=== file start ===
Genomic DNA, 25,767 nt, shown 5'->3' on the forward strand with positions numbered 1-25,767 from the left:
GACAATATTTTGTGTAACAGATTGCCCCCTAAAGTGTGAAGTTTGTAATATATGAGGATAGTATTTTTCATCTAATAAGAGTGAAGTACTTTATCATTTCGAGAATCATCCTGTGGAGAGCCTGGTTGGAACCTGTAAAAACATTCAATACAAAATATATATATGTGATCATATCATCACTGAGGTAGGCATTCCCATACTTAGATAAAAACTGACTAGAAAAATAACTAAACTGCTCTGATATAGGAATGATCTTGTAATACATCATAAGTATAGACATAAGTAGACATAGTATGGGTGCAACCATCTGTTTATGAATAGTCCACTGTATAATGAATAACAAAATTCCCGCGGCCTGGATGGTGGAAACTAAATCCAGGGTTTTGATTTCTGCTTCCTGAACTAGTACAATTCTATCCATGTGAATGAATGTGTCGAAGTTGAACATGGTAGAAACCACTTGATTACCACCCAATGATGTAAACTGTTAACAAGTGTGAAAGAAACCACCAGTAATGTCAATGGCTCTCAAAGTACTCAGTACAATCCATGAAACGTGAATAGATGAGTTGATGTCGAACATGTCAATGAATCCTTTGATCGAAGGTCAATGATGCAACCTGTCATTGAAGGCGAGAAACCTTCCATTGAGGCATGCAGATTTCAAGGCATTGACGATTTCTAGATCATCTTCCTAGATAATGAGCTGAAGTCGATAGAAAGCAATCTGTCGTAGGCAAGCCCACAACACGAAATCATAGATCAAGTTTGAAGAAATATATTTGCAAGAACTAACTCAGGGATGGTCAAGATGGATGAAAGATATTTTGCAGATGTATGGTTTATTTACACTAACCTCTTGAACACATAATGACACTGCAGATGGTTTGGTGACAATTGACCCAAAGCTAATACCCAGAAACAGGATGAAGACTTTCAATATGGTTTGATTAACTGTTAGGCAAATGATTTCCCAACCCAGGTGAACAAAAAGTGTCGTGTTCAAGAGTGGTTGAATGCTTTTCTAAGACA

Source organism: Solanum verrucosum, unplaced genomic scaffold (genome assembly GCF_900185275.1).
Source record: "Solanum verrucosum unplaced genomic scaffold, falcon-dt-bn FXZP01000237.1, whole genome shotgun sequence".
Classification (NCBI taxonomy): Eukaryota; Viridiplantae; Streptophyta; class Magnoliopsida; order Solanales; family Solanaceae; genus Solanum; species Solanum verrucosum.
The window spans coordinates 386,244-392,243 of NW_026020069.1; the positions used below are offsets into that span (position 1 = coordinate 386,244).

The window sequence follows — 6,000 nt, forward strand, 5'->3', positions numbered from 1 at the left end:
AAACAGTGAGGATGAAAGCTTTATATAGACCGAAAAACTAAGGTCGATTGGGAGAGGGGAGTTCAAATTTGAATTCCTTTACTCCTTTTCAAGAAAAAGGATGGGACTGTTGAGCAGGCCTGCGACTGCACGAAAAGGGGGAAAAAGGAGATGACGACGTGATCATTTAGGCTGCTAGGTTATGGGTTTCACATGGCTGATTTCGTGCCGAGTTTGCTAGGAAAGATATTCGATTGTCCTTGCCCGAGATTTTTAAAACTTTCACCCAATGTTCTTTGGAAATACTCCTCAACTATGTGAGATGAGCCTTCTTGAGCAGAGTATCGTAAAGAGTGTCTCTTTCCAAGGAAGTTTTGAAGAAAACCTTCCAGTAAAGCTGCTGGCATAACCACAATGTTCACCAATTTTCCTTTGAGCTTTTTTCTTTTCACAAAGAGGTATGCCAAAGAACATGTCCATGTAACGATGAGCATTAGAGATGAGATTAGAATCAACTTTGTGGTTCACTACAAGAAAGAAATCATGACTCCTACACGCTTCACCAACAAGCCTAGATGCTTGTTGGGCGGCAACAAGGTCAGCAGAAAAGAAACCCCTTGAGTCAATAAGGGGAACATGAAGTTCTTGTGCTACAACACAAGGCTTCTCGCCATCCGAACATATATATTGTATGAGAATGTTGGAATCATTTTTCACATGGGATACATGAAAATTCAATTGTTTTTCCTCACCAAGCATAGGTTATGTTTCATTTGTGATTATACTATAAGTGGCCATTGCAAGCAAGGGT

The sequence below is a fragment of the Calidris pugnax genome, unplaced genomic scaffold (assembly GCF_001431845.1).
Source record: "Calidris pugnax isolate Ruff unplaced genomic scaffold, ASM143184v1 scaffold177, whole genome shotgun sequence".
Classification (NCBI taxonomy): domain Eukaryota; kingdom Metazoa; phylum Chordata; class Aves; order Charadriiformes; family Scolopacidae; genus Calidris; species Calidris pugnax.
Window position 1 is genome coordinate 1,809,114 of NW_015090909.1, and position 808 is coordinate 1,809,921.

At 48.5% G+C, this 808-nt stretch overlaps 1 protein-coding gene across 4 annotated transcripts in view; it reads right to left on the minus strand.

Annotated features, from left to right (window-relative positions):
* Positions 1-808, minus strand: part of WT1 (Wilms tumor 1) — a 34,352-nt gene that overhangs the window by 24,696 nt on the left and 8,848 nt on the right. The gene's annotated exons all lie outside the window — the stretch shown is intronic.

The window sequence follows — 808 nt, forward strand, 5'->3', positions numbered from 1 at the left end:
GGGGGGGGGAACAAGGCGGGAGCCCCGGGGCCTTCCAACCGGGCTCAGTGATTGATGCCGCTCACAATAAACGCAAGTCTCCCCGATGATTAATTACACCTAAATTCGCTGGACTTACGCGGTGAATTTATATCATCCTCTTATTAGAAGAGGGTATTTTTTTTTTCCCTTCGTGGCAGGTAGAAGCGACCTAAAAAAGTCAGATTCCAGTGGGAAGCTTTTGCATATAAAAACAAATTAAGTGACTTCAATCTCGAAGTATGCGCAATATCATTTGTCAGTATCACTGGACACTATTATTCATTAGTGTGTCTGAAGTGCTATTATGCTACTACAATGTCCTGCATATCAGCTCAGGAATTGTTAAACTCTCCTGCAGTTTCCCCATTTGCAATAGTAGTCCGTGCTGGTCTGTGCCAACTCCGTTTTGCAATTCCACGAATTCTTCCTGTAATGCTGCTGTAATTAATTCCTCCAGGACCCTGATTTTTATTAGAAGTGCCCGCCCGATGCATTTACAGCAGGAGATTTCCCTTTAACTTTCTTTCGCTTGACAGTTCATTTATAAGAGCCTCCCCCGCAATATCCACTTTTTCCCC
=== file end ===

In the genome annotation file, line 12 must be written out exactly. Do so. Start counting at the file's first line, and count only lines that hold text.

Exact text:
Window position 1 is genome coordinate 1,809,114 of NW_015090909.1, and position 808 is coordinate 1,809,921.